Monday, March 20, 2006
The career of Qiu He (仇和), recently promoted to the rank of vice governor of Jiangsu Province, has occasioned quite a bit of controversy. The essence of the issue is that Qiu has apparently run roughshod over what might be called the legal rights of those he has governed in previous positions, but has ultimately delivered impressive economic results and introduced political reforms. Those who support him say, in the words of one blogger, "Can't one use rule by men to promote rule of law? Can't one use non-democratic means to promote democracy?" In the words of another supporter, given that there are no effective political structures, the only way to create healthy institutions is through rule by men.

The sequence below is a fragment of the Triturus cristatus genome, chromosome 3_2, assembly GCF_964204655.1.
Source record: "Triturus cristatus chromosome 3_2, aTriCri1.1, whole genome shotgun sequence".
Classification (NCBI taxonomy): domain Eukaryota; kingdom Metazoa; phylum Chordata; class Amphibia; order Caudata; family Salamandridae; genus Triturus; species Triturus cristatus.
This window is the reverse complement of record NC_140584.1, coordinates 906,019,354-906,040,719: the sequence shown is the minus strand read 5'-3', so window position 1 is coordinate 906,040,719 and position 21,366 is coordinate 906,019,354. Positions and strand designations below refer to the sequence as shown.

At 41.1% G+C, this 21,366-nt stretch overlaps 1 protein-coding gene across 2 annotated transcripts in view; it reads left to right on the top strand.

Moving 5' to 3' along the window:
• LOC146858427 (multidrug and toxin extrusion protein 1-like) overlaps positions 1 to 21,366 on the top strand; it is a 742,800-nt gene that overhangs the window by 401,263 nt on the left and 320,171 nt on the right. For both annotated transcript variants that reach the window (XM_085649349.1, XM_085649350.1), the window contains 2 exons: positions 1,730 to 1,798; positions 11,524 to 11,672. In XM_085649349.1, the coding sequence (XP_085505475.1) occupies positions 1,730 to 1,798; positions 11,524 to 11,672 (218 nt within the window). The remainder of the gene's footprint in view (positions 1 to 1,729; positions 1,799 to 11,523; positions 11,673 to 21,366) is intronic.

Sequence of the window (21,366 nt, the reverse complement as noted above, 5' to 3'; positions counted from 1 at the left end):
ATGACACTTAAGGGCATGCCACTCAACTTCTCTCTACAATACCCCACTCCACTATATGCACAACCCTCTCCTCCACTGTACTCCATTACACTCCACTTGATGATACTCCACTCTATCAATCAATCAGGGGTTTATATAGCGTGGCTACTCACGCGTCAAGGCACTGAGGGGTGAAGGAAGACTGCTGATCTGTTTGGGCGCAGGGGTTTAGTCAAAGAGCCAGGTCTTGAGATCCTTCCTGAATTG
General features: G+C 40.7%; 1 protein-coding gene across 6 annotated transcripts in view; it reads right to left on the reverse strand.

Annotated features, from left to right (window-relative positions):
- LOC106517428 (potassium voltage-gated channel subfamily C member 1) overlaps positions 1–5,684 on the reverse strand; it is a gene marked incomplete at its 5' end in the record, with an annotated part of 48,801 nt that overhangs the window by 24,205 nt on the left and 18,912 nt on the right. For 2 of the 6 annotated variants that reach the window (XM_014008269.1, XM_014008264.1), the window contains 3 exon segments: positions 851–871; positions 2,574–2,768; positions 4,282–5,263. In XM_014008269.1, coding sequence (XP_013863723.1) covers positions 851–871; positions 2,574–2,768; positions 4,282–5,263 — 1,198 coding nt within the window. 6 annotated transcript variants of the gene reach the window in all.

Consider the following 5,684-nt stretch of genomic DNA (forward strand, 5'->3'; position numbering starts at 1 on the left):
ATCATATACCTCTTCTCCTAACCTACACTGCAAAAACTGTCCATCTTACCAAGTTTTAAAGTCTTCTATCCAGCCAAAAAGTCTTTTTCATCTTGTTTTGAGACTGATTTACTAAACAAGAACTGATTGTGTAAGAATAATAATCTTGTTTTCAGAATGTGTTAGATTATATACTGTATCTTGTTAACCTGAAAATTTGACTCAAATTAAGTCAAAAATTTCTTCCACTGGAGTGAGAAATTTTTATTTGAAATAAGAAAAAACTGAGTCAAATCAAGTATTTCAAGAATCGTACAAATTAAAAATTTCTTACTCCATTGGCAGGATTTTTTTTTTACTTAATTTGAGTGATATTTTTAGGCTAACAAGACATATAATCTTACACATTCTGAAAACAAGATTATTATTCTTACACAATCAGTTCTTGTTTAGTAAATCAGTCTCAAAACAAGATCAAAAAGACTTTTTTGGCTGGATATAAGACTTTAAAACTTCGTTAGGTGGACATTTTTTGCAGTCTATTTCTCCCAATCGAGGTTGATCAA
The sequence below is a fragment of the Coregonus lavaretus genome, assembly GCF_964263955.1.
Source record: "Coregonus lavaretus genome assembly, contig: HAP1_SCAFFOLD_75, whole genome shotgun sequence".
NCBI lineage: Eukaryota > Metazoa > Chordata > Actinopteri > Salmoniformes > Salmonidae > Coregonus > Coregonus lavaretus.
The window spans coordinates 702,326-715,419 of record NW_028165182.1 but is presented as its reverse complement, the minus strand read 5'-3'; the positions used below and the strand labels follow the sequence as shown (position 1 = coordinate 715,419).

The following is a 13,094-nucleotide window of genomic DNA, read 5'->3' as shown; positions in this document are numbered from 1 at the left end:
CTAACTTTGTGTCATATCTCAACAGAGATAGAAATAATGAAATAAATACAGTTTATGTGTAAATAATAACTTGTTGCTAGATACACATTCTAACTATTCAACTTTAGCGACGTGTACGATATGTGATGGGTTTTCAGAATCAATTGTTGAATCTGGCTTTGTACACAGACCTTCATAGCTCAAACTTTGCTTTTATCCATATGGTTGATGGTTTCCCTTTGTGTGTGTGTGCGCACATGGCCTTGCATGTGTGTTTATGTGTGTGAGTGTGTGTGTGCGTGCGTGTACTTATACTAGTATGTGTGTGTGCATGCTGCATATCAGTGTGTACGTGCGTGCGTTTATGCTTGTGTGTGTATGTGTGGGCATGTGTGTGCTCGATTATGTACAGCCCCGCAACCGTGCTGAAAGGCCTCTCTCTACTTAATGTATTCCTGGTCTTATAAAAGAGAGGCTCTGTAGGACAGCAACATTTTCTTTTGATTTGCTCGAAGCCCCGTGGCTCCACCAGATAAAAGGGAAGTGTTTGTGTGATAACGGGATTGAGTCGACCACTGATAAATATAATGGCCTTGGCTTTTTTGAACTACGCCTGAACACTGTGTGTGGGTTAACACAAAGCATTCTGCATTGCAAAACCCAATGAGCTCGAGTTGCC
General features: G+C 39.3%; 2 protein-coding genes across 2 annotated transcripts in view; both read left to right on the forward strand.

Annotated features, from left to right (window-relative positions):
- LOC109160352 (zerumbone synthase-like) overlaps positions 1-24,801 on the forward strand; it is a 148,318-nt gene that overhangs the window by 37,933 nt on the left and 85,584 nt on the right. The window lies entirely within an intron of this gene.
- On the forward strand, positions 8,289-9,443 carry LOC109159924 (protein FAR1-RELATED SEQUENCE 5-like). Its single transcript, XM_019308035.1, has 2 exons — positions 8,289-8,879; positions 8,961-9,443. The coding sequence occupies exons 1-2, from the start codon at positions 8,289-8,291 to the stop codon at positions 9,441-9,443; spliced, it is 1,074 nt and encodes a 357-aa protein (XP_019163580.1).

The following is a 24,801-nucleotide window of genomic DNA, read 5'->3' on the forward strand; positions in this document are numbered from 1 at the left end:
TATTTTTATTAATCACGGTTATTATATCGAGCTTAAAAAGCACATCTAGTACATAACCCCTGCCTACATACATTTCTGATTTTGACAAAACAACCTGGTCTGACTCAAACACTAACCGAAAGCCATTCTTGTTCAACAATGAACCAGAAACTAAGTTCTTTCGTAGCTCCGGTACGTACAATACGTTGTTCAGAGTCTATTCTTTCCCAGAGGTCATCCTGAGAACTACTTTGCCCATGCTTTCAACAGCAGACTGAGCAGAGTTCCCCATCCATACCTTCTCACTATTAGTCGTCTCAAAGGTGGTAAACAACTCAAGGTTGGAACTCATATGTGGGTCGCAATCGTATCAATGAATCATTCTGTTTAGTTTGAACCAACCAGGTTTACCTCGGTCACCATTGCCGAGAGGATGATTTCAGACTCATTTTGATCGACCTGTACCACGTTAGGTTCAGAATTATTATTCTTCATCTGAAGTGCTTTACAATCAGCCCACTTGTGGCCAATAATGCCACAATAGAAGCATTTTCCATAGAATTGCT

Others such as Cai Dingjian of the Chinese University of Politics and Law reject these arguments: "The tragedy of strongman politics is that good officials always want to do everything themselves, to change the fate of the people, and to become the savior of the people, but they don't let people grasp their own fates." Cai argues that the test of a good official is the degree to which they contribute to the creation of institutions. Otherwise, even a good official, when he leaves his post, leaves nothing behind.
For a full discussion of the Qiu He phenomenon, to which is owed the above summary and quotations, see Joseph Fewsmith, "Promotion of Qiu He Raises Questions About Direction of Reform," China Leadership Monitor, No. 17, Winter 2006.